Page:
The Apocrypha contain manifest fables. Rest of Hester,

chap. x. 6. They contain statements at variance with facts recorded in

those Scriptures which Romanists themselves confess to

be canonical. They contain doctriness which are repugnant to the canon

ical Scriptures.
They commend immoral practices.'
The authors' themselves of the Apocryphal books confess that

they were not inspired.
2. Divine Testimony.
A. Old Testament.

Isa. viii. 20. “ To the law and to the testimony: if

they speak not according to this word, it is because

there is no light in them.” B. New Testament.

Our Lord only sanctions those books of the Old Testa

ment which were contained in the Hebrew Scriptures, and which constitute the canon of the Old Testament

Scriptures adopted by the Church of England.

The Apostles acknowledged the Hebrew canon only. 3. Human Testimony. A. Jews.

Philo, though an Egyptian Jew, never quotes the Apo

crypha for the purpose of establishing any doctrine. Josephus against Appion, book 1. c. viii. “ From the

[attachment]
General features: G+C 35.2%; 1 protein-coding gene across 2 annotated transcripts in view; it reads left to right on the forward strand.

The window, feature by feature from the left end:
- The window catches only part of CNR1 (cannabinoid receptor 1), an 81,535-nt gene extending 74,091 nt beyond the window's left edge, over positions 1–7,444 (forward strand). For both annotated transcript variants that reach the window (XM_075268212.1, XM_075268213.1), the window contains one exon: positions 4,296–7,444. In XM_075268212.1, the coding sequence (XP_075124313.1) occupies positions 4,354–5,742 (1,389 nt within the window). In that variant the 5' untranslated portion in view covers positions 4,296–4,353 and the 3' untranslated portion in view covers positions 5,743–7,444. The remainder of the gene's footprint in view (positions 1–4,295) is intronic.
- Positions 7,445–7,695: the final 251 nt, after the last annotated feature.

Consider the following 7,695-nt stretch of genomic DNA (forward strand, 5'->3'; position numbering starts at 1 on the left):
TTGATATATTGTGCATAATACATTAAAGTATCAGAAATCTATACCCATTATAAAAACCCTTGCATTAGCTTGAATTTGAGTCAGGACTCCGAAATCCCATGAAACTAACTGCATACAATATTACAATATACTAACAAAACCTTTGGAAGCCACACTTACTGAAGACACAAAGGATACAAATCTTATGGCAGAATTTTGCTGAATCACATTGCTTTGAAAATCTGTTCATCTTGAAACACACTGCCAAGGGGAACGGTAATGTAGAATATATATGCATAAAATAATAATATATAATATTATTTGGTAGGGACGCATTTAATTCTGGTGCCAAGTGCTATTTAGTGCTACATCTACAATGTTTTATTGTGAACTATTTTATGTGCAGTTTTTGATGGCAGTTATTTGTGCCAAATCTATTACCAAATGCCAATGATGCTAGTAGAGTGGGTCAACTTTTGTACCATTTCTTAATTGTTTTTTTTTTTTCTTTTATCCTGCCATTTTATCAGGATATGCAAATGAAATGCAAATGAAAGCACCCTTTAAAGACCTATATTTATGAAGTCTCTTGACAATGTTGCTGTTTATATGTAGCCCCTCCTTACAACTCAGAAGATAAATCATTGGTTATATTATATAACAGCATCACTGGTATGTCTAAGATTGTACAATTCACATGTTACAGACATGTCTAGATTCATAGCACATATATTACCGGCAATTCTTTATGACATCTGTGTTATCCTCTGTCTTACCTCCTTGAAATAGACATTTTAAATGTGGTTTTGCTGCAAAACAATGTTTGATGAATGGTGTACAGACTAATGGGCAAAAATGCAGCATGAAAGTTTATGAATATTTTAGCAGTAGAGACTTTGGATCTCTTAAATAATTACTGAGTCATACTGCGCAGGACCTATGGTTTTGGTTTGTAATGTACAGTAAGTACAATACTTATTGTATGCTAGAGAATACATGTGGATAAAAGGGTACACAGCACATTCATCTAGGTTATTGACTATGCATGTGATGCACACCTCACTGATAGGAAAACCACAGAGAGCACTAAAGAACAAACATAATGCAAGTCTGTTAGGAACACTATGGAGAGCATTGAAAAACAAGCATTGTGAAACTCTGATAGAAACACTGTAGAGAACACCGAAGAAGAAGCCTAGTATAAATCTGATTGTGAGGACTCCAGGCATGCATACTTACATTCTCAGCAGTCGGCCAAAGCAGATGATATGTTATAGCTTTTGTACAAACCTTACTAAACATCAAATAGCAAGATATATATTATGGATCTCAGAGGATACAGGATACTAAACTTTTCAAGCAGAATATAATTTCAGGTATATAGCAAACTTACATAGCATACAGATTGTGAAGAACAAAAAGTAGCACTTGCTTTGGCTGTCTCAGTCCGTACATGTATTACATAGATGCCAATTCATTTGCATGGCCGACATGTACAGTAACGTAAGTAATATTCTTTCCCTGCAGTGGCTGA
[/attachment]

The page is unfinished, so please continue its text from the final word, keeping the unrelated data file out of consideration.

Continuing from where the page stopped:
time of Artaxerxes unto the present time all things indeed have been committed to writing : but those.

nonical.” In the decree cited under Prop. II. the books of Tobit, Judith,
Ecclesiasticus, Baruch, and the first and second books of Maccabees, are men-
tioned by name as belonging to the Canon of Scripture, and the rest of the
book of Hester, the Song of the Three Children, the Story of Susanna, and of
Bel and the Dragon, are really included in the same Canon, for they also are
contained in the Latin Vulgate.
• Prayers for the dead. 2 Macc. xii. 43, 44.

Transmigration of souls. Wisd. viii. 19, 20.
Justification by the works of the law. Tobit xii. 8, 9. Ecclus. ii. 3, &c.

Sinless perfection. Ecclus, xiii. 24. 6 Suicide. 2 Macc. xiv. 41-46.

Assassination. Judith ix, 2-9.
? Prologue to the Book of Ecclesiasticus.

1 Macc. iv. 46; ix. 27.
2 Macc. ii. 23 ; xv. 38.